MAYNES: "I can say not one soldier remains behind me," Gromov tells a reporter. The general is then joined by his young son. And the two walk arm in arm back into Soviet territory.


MAYNES: But it was a telegenic and appropriate ending to a decade of war, says veteran Sergei Opalev.

SERGEI OPALEV: (Speaking Russian).

MAYNES: The main thing is that it was organized. From our perspective, the evacuation was done just right, says Opalev, who, as a captain in division headquarters, was among the last troops evacuated. We left infrastructure but took every tank and machine gun with us, he adds. For reasons he can't understand, the Americans didn't.

(Non-English language spoken)

I met Opalev at the office of the Union of Veterans of Afghanistan in Moscow, where he showed me the uniform he wears for ceremonies and occasional talks at schools about the Soviet effort to prop up a communist government in Kabul and what it meant to serve.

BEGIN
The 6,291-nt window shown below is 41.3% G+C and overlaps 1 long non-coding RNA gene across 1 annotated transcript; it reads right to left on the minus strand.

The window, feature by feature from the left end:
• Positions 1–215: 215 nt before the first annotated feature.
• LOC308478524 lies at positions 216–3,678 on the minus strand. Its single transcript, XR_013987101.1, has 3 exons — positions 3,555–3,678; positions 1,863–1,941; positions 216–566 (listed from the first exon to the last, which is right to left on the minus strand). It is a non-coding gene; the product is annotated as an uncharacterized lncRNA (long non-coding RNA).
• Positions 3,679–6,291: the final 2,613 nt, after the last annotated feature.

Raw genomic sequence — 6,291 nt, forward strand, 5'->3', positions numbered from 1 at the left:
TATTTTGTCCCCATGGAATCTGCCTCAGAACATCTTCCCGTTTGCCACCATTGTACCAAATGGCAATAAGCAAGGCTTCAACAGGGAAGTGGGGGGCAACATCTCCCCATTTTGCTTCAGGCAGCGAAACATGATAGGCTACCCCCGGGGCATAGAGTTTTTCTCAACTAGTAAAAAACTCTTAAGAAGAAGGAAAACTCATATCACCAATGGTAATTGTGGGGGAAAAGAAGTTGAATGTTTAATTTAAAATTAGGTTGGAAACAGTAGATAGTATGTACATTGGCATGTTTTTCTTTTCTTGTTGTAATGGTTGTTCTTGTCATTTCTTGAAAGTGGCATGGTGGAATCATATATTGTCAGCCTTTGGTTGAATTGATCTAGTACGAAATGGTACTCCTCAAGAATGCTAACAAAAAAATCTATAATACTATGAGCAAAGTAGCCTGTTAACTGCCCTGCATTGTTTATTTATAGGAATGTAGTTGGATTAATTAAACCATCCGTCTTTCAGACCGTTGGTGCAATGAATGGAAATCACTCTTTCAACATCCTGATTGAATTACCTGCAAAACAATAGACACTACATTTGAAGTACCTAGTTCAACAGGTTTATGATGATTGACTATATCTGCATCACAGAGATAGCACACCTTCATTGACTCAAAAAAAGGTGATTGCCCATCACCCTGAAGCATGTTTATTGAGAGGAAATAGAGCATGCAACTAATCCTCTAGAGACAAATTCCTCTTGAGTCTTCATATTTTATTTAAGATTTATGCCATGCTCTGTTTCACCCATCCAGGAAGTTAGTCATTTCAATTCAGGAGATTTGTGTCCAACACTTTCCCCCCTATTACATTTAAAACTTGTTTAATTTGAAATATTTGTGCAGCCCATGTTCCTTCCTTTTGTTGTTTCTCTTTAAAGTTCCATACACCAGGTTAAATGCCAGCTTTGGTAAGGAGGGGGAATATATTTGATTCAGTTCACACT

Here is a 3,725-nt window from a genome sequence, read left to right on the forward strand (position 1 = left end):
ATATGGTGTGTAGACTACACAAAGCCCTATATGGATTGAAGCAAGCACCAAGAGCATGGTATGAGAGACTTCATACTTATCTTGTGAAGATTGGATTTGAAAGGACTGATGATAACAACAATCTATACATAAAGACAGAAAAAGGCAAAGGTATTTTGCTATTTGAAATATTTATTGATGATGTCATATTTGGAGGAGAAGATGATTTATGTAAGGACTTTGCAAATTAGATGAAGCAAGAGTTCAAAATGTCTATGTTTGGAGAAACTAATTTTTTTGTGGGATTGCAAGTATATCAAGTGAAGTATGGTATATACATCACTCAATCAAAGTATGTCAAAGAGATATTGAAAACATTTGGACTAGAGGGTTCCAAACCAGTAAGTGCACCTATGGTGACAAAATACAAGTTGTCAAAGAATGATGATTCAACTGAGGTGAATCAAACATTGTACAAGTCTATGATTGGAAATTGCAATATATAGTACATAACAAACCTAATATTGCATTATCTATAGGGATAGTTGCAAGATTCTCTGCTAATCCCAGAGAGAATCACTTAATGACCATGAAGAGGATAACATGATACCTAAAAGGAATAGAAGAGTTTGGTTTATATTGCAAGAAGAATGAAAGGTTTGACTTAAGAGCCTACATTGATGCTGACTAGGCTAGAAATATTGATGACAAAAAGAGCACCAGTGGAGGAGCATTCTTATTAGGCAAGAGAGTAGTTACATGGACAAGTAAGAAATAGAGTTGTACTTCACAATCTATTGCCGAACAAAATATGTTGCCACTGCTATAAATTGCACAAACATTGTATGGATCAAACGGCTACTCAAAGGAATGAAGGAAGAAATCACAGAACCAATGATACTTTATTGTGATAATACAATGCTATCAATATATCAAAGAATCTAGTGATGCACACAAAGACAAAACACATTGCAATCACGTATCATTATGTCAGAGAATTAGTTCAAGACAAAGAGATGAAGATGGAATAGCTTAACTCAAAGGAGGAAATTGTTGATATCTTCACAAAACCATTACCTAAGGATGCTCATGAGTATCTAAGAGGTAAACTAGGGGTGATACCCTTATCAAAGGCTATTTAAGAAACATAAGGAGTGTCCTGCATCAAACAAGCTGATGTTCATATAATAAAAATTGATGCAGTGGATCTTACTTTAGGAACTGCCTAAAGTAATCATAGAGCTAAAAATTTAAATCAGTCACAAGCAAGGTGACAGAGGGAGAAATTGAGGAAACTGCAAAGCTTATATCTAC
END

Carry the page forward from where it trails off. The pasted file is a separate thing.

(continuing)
OPALEV: (Through interpreter) In Moscow, there are people involved in politics who have always understood why we were there and why it was in the interest of the country. But then there's another generation that thinks it didn't matter at all.

MAYNES: Opalev calls his nearly two years in Afghanistan the best of his life, serving in a mountain patrol unit before an injury earned him a desk job. He said he felt like it was the first time he was doing something that really mattered.

OPALEV: (Speaking Russian).

MAYNES: But Opalev was just one of more than half a million Soviet soldiers who cycled through Afghanistan over a decade of fighting. Other people's stories are messier and less happy.